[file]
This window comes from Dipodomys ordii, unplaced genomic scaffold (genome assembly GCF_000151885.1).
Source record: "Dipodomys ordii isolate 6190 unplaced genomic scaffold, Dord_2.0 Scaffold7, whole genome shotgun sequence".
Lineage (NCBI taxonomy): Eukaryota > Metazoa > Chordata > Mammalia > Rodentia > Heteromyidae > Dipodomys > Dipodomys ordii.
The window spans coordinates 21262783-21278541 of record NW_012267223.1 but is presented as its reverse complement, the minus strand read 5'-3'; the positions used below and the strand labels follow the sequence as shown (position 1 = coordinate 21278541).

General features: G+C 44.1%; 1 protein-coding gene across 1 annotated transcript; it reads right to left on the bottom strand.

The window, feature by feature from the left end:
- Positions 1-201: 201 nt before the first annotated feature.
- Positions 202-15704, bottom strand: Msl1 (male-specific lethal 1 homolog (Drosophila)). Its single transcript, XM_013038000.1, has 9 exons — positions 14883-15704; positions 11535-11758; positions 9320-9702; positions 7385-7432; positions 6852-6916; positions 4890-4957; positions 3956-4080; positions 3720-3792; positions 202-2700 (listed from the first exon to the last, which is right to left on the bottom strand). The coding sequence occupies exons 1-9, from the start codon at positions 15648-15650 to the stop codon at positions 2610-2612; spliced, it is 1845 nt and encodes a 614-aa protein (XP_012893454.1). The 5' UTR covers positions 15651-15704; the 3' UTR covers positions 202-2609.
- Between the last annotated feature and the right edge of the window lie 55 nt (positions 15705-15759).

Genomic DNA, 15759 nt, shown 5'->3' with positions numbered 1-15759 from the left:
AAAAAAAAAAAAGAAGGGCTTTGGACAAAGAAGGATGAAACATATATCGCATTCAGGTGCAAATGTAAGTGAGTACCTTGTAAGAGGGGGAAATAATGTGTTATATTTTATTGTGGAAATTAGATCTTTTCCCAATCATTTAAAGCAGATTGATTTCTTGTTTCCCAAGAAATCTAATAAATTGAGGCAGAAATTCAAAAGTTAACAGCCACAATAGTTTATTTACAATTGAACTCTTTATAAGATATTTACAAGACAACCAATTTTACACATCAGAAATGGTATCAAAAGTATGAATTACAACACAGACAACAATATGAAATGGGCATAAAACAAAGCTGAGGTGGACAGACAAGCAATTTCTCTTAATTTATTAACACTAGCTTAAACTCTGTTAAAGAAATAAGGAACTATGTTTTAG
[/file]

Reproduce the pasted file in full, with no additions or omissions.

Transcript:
This window comes from Dipodomys ordii, unplaced genomic scaffold (genome assembly GCF_000151885.1).
Source record: "Dipodomys ordii isolate 6190 unplaced genomic scaffold, Dord_2.0 Scaffold7, whole genome shotgun sequence".
Lineage (NCBI taxonomy): Eukaryota > Metazoa > Chordata > Mammalia > Rodentia > Heteromyidae > Dipodomys > Dipodomys ordii.
The window spans coordinates 21262783-21278541 of record NW_012267223.1 but is presented as its reverse complement, the minus strand read 5'-3'; the positions used below and the strand labels follow the sequence as shown (position 1 = coordinate 21278541).

General features: G+C 44.1%; 1 protein-coding gene across 1 annotated transcript; it reads right to left on the bottom strand.

The window, feature by feature from the left end:
- Positions 1-201: 201 nt before the first annotated feature.
- Positions 202-15704, bottom strand: Msl1 (male-specific lethal 1 homolog (Drosophila)). Its single transcript, XM_013038000.1, has 9 exons — positions 14883-15704; positions 11535-11758; positions 9320-9702; positions 7385-7432; positions 6852-6916; positions 4890-4957; positions 3956-4080; positions 3720-3792; positions 202-2700 (listed from the first exon to the last, which is right to left on the bottom strand). The coding sequence occupies exons 1-9, from the start codon at positions 15648-15650 to the stop codon at positions 2610-2612; spliced, it is 1845 nt and encodes a 614-aa protein (XP_012893454.1). The 5' UTR covers positions 15651-15704; the 3' UTR covers positions 202-2609.
- Between the last annotated feature and the right edge of the window lie 55 nt (positions 15705-15759).

Genomic DNA, 15759 nt, shown 5'->3' with positions numbered 1-15759 from the left:
AAAAAAAAAAAAGAAGGGCTTTGGACAAAGAAGGATGAAACATATATCGCATTCAGGTGCAAATGTAAGTGAGTACCTTGTAAGAGGGGGAAATAATGTGTTATATTTTATTGTGGAAATTAGATCTTTTCCCAATCATTTAAAGCAGATTGATTTCTTGTTTCCCAAGAAATCTAATAAATTGAGGCAGAAATTCAAAAGTTAACAGCCACAATAGTTTATTTACAATTGAACTCTTTATAAGATATTTACAAGACAACCAATTTTACACATCAGAAATGGTATCAAAAGTATGAATTACAACACAGACAACAATATGAAATGGGCATAAAACAAAGCTGAGGTGGACAGACAAGCAATTTCTCTTAATTTATTAACACTAGCTTAAACTCTGTTAAAGAAATAAGGAACTATGTTTTAG